Martin Young
Martin Young

Give Ritalin a break

Please don’t misinterpret my title. I did not say “Give kids a break from Ritalin” or “Stop using Ritalin on kids”. I meant exactly what I said. Let’s give Ritalin the respect it deserves.

I write this in response to a series of tweets I saw by a well-known HIV doctor specialist in which she bemoaned the impression that many of her friends’ young children sent to private preschools were either assessed for Attention Deficit (Hyperactivity) Disorder (ADD/ADHD) or actually put onto Ritalin. She felt it was wrong or inappropriate, and there were many responses to her tweets from parents suggesting the same. I suggested via Twitter that she, not being a neurodevelopment paediatrician, was not really qualified to comment in such a public medium where her opinion would be taken as advice. We had a good-natured, short but inconclusive interaction.

I am also not a neurodevelopmental paediatrician. I am an ENT surgeon. But the fact that I am that and not something else may have everything to do with the realisation well into my forties that I have had ADD as long as I can remember. On that basis, I feel qualified to comment and to tell my own story.

Preparatory school was an effortless experience for me. I remember coming top of my class right the way through, sharing first place with another chap who if anything was a little more odd than I was, and who I now recognise may well have had the same condition. Our parents had little to do with our success — we were both boarders, subject to the same conditions and structure, and there was nothing to suggest that our upbringings were responsible in any way.

Despite winning a scholarship to my chosen private high school, the effortless ease with which I had succeeded at prep school soon evaporated. I struggled to concentrate, to remember details and facts, doing better in methodological and analytical subjects like English and maths, never realising the promise with which I had left junior school. I started skydiving when I was 16, seeing my mother age 10 years in the year that followed. I hovered among the top 10 in class, never being first, but nevertheless getting a good enough matric to see me take my place in university as a first-year medical student.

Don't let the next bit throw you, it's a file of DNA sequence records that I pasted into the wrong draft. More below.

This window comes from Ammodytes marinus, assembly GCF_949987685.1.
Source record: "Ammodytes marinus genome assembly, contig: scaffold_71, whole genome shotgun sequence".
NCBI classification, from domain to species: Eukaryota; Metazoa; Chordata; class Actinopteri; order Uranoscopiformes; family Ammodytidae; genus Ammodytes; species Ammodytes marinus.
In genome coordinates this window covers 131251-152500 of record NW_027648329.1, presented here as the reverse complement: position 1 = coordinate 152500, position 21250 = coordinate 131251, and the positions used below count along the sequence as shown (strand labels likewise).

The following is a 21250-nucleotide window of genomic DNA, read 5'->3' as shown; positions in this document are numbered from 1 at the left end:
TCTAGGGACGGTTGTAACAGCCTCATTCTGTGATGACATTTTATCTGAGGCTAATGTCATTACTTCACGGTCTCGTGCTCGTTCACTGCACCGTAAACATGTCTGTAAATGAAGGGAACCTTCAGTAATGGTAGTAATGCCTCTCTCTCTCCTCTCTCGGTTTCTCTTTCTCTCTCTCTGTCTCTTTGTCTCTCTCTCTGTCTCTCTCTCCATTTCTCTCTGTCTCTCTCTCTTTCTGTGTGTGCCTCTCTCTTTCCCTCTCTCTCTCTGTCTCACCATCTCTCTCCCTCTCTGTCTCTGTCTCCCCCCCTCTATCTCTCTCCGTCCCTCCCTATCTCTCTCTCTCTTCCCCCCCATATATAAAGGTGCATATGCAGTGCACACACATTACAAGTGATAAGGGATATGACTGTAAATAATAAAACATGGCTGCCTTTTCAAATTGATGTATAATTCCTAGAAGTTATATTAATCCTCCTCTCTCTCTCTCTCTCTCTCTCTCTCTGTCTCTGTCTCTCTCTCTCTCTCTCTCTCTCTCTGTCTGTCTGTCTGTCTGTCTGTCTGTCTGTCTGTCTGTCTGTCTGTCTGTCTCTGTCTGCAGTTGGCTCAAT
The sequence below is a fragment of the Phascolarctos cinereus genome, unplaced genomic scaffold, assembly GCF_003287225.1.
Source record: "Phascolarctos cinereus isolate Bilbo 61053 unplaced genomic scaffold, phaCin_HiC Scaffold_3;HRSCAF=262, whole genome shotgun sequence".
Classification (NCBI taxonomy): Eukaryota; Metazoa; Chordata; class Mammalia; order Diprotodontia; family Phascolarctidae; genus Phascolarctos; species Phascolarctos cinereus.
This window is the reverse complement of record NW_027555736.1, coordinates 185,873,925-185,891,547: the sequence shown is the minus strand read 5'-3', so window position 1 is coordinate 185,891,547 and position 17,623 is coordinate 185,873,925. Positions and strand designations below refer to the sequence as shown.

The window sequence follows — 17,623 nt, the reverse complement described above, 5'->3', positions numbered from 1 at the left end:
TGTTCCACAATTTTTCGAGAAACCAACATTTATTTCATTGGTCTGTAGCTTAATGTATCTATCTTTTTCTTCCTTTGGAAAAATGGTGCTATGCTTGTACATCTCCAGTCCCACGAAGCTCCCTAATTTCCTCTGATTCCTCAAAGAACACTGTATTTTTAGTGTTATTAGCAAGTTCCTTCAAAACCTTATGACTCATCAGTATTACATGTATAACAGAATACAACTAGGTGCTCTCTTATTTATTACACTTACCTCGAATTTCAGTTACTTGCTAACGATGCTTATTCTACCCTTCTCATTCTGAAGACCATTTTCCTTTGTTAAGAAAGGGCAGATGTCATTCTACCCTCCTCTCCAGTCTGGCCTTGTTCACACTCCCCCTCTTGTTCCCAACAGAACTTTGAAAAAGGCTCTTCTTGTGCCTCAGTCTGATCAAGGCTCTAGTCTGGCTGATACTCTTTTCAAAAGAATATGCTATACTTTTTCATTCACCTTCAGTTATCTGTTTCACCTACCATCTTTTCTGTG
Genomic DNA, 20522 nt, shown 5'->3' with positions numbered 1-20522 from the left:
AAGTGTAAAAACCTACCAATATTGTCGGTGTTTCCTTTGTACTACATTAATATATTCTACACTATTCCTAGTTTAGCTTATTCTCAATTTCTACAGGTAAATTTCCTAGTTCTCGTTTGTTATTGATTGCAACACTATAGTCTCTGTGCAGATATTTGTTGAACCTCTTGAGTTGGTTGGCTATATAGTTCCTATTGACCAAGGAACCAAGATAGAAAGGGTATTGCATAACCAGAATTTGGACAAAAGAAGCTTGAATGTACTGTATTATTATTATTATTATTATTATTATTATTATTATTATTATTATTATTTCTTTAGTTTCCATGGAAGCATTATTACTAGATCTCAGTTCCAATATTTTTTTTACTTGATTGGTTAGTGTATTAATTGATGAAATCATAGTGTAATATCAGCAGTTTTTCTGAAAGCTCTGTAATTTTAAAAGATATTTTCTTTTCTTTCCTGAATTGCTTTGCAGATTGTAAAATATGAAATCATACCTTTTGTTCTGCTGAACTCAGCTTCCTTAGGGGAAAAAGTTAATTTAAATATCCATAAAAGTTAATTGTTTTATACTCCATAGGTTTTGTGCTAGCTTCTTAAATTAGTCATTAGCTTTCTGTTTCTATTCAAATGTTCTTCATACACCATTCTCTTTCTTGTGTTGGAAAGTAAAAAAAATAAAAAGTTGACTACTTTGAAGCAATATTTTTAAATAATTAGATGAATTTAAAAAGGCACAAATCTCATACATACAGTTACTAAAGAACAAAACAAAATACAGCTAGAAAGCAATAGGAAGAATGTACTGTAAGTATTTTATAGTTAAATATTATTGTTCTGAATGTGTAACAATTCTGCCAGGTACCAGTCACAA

The main reason I went to all my lectures in first year was that I had a girlfriend in the same class. We were inseparable for nearly two years, and she would have seen my bunking lectures as abandonment. She was a better student than I was, and her marks reflected this. The year we broke up I stopped going to lectures almost altogether. I saw little point in spending time writing down notes and fighting boredom when there were textbooks that could give me what I needed to know. I saved my enthusiasm for the exciting stuff, volunteering in casualties at night and over weekends to fix and mend broken bodies long before it was expected of me. I wrote important exams on some occasions learning half the annual syllabus by pulling an “all-nighter” through until the exam itself. By some magic I passed.

The pervading feeling in this time of trying to find myself as a young adult was that there was something fundamentally wrong within me. A series of girlfriends confirmed this on parting, each jilting me for other men who without exception they married shortly thereafter. “Something’s wrong with you, Martin” one said as we separated, and I believed her.

Restlessness was pervasive. I could not sit still. My hands were always doing something — rubbing my nose, scratching my ear, fiddling with a strap or a buckle. I became interested in certain things to distraction. It was nothing to spend three hours learning a new 10-second guitar lick. Remembering the branches of the common carotid artery on the other hand was a gargantuan task.

I somehow made it through medical school — firmly in the middle of the class. I was okay as a new doctor in the sense that the practical hands-on stuff appealed to me, and surgery would be my career path. I did my military service, finding an opportunity to continue jumping out of aircraft this time in an operational capacity. Doing crazy stuff just felt right, while at the same time my former girlfriend’s words and the others’ relief at finding other “stable” men resonated in my head.

I did find a woman who would accommodate my restlessness and married her. I specialised late, after 10 years of exciting work and travel around the world. The surgery I chose to do, ENT surgery, was intricate, varied, and each case seldom lasted longer than two hours. I soon realised that long surgical cases were not for me — I struggled to maintain focus longer than three hours.

I spent 45 years in this state. The breakthrough came when a paediatrician we were seeing looked at my wife and I and said, “So which of you two is ADD?” He gave me a questionnaire describing adult ADD, and on reading it I saw the pattern of my whole life flashing back at me.